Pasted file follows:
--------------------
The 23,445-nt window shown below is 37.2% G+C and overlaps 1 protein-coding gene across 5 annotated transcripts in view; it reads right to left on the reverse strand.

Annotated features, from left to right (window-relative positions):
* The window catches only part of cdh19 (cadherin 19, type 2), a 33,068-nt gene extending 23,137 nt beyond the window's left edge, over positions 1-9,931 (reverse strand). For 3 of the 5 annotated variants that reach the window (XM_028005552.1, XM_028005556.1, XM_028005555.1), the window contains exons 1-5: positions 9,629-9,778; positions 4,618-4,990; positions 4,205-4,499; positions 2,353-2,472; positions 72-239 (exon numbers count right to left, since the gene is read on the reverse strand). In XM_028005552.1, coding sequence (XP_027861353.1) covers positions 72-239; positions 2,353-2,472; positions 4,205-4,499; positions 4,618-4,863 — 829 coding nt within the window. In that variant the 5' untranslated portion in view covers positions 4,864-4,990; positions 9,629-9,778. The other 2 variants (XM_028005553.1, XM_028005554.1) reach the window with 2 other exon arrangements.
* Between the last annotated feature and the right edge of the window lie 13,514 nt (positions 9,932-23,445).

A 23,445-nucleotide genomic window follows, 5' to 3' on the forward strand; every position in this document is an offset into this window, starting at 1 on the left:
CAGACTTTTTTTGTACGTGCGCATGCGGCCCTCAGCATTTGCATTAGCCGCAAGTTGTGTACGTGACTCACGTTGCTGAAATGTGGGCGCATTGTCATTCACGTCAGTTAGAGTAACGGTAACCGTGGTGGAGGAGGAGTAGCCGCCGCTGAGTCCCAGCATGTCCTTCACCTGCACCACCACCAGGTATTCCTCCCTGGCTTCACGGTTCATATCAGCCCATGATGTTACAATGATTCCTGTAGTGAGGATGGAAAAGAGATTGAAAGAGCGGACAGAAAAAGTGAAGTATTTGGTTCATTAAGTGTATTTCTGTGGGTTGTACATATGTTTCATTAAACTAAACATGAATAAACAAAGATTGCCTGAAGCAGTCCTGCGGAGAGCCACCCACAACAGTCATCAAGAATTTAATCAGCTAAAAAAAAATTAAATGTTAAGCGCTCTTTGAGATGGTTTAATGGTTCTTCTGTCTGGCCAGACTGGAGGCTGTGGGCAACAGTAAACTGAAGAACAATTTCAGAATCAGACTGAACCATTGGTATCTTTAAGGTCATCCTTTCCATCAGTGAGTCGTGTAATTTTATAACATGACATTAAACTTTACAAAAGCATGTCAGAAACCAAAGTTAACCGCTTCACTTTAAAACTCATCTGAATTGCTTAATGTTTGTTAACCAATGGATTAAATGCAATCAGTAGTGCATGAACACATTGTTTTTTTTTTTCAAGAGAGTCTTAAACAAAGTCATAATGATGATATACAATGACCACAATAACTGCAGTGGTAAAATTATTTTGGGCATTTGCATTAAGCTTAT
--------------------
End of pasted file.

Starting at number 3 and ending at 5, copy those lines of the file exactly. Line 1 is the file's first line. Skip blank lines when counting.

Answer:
* The window catches only part of cdh19 (cadherin 19, type 2), a 33,068-nt gene extending 23,137 nt beyond the window's left edge, over positions 1-9,931 (reverse strand). For 3 of the 5 annotated variants that reach the window (XM_028005552.1, XM_028005556.1, XM_028005555.1), the window contains exons 1-5: positions 9,629-9,778; positions 4,618-4,990; positions 4,205-4,499; positions 2,353-2,472; positions 72-239 (exon numbers count right to left, since the gene is read on the reverse strand). In XM_028005552.1, coding sequence (XP_027861353.1) covers positions 72-239; positions 2,353-2,472; positions 4,205-4,499; positions 4,618-4,863 — 829 coding nt within the window. In that variant the 5' untranslated portion in view covers positions 4,864-4,990; positions 9,629-9,778. The other 2 variants (XM_028005553.1, XM_028005554.1) reach the window with 2 other exon arrangements.
* Between the last annotated feature and the right edge of the window lie 13,514 nt (positions 9,932-23,445).

A 23,445-nucleotide genomic window follows, 5' to 3' on the forward strand; every position in this document is an offset into this window, starting at 1 on the left: